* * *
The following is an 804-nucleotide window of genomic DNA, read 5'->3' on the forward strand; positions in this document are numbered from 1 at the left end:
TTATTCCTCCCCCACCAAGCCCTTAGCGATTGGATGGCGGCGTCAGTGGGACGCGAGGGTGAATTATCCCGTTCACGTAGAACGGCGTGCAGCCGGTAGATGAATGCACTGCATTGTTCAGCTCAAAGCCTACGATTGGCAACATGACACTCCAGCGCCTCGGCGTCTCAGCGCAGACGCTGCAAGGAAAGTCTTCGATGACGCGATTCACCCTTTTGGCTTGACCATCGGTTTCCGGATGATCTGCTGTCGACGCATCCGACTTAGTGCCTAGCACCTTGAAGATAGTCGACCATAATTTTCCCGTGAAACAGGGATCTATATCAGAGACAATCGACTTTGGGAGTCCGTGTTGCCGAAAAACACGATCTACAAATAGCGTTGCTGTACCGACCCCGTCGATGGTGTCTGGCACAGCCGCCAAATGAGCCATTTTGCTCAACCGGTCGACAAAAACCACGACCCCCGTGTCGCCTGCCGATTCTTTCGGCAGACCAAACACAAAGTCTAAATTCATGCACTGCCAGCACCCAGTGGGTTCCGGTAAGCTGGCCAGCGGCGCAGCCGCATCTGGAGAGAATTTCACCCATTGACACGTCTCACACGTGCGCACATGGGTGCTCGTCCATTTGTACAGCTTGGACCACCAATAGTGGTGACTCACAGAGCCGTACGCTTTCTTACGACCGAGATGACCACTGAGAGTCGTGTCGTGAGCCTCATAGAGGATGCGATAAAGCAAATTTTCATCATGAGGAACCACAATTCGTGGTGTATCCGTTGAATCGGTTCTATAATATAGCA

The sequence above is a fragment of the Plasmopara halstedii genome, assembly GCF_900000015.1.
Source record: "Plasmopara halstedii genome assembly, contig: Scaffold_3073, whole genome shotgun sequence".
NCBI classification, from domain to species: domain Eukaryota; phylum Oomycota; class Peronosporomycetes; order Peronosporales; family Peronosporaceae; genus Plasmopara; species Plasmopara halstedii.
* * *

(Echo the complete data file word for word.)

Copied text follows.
The following is an 804-nucleotide window of genomic DNA, read 5'->3' on the forward strand; positions in this document are numbered from 1 at the left end:
TTATTCCTCCCCCACCAAGCCCTTAGCGATTGGATGGCGGCGTCAGTGGGACGCGAGGGTGAATTATCCCGTTCACGTAGAACGGCGTGCAGCCGGTAGATGAATGCACTGCATTGTTCAGCTCAAAGCCTACGATTGGCAACATGACACTCCAGCGCCTCGGCGTCTCAGCGCAGACGCTGCAAGGAAAGTCTTCGATGACGCGATTCACCCTTTTGGCTTGACCATCGGTTTCCGGATGATCTGCTGTCGACGCATCCGACTTAGTGCCTAGCACCTTGAAGATAGTCGACCATAATTTTCCCGTGAAACAGGGATCTATATCAGAGACAATCGACTTTGGGAGTCCGTGTTGCCGAAAAACACGATCTACAAATAGCGTTGCTGTACCGACCCCGTCGATGGTGTCTGGCACAGCCGCCAAATGAGCCATTTTGCTCAACCGGTCGACAAAAACCACGACCCCCGTGTCGCCTGCCGATTCTTTCGGCAGACCAAACACAAAGTCTAAATTCATGCACTGCCAGCACCCAGTGGGTTCCGGTAAGCTGGCCAGCGGCGCAGCCGCATCTGGAGAGAATTTCACCCATTGACACGTCTCACACGTGCGCACATGGGTGCTCGTCCATTTGTACAGCTTGGACCACCAATAGTGGTGACTCACAGAGCCGTACGCTTTCTTACGACCGAGATGACCACTGAGAGTCGTGTCGTGAGCCTCATAGAGGATGCGATAAAGCAAATTTTCATCATGAGGAACCACAATTCGTGGTGTATCCGTTGAATCGGTTCTATAATATAGCA

The sequence above is a fragment of the Plasmopara halstedii genome, assembly GCF_900000015.1.
Source record: "Plasmopara halstedii genome assembly, contig: Scaffold_3073, whole genome shotgun sequence".
NCBI classification, from domain to species: domain Eukaryota; phylum Oomycota; class Peronosporomycetes; order Peronosporales; family Peronosporaceae; genus Plasmopara; species Plasmopara halstedii.